One of my biggest complaints about Asterisk, the software PBX, has been that the “programming” of extensions in “extensions.conf” is pretty annoying in a lot of ways. One of the most annoying is that rules needed to be numbered sequentially, starting with 1. If you add a new rule, you need to renumber all following rules. Worse, some commands, if they fail, will jump to the current rule number plus 101. My head starts hurting when I have to figure out which rules I need to renumber. “Ok, I need to renumber 5 through 15, and anything over 105.” Some new features in Asterisk have eliminated this headache though.
There is a new Asterisk extension which allows the extensions to be written in what looks much more like a regular programming language, with braces blocks of code within conditionals, no line numbers, etc… However, that seems to be in a state of flux, and it also doesn't seem to be a particularly good dialect, so I decided to avoid this in rebuilding our PBX.
Using just the regular configuration mechanism though, you can now specify extension priorities beyond “1” (the first priority) by using “n”, which does an auto increment. Additionally, you can associate names with these un-numbered rules, and base other rules incremented from this name, and jump to these names. For example:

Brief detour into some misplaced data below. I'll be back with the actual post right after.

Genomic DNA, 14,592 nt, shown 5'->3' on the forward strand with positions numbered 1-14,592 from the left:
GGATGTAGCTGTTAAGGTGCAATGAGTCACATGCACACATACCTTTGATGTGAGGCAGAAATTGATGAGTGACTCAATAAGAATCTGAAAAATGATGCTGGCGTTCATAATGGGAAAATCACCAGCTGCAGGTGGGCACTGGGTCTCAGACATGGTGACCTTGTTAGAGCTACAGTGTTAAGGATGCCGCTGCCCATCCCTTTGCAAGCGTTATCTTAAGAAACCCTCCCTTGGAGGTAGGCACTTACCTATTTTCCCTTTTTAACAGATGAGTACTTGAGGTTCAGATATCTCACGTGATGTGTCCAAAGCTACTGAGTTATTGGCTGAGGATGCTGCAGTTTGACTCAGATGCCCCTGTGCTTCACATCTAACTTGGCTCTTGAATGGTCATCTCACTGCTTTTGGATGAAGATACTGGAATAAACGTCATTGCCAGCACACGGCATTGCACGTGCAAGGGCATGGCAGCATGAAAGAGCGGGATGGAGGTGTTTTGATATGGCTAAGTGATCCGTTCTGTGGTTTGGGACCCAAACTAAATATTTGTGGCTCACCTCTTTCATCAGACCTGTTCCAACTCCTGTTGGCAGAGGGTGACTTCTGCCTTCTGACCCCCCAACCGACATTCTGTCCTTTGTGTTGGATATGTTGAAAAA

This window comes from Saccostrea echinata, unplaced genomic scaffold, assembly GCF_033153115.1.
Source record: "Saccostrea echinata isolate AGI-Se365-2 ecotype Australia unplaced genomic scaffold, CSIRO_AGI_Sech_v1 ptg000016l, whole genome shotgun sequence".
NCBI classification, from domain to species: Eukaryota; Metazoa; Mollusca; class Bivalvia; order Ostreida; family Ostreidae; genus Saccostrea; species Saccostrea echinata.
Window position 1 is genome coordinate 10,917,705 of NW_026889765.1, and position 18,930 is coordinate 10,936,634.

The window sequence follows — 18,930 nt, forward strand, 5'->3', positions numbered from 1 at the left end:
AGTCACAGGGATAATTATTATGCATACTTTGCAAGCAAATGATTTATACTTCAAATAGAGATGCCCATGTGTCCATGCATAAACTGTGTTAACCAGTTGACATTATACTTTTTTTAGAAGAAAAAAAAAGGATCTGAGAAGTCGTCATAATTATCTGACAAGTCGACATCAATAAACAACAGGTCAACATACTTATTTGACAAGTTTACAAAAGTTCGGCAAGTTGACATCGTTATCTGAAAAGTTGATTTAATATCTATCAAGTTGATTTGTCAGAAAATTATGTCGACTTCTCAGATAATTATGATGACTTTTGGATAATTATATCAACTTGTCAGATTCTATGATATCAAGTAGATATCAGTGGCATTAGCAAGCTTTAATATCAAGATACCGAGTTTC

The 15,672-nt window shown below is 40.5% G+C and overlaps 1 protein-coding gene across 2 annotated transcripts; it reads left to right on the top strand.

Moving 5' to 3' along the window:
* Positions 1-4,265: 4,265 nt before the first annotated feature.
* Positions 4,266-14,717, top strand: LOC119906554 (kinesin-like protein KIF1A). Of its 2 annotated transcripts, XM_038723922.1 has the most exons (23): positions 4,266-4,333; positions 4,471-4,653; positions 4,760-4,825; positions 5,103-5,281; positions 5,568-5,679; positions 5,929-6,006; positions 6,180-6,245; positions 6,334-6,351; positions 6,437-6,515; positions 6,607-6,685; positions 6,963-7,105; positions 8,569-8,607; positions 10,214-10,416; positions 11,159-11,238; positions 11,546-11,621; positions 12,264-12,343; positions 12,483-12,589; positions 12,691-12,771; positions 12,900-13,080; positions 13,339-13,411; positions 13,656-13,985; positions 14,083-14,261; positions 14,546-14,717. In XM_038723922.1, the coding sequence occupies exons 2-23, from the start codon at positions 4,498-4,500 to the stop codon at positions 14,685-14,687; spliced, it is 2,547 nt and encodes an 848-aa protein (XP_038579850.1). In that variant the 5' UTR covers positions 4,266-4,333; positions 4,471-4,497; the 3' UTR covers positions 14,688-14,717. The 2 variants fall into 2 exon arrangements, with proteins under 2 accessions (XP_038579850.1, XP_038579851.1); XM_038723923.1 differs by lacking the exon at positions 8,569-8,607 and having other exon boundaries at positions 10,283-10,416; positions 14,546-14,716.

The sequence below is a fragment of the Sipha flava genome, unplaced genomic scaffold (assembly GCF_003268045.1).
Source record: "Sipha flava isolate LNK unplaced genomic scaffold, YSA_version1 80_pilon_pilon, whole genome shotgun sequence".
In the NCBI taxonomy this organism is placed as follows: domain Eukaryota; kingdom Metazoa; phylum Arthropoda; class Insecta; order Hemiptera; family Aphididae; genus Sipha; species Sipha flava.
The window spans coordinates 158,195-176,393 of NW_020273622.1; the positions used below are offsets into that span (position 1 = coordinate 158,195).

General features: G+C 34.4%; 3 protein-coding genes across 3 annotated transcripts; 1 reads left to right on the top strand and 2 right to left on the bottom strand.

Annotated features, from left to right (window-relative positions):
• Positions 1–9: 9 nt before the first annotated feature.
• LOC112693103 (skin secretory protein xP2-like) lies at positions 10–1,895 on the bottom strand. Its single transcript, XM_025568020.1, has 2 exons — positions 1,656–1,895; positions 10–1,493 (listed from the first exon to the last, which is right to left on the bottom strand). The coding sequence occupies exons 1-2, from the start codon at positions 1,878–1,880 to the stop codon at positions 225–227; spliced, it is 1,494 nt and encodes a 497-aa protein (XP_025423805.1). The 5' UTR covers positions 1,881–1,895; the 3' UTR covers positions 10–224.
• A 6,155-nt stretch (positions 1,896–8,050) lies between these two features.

exten => s,1,Answer() exten => s,n,Playback(greeting) exten => s,n(DialExten),Dial($LOCAL_EXTENSIONS) exten => s,n,Playback(nobody_here) exten => s,n(LeaveMessage),Playback(leave_a_message) exten => s,n,Voicemail() exten => s,n,Hangup() exten => s,DialExten+101,Playback(we_are_busy) exten => s,n,Goto(LeaveMessage)
In other words, answer the call and play a greeting, then forward the call to the local extensions. If the Dial of the local extensions fails (for example, you're on the phone), it jumps to the current rule + 101, which plays a “we are busy” message (assuming you have a sound file named “we_are_busy”), then goes to “LeaveMessage”. If the Dial() command succeeds, meaning nobody answered, it plays a “Nobody is here” message and then falls through to the leave a message section.
The Dial() command, if you answer the extension, never returns, because it runs until one party hangs up.
They have also implemented a “Gosub” command, where you can jump to a named rule, and then do a “Return()”, which resumes execution after the Gosub.
Another rule I ended up using is a “ExecIfTime”, which can take a time/day/month rule, and if that matches will run a rule. I use this for playing a “Our office is closed for the holiday” message on, say, July 4th…
These new features of Asterisk make it much more useful for building complex auto-attendants. I'm quite happy they've been added so I can use them in the revamping of our PBX.comments powered by Disqus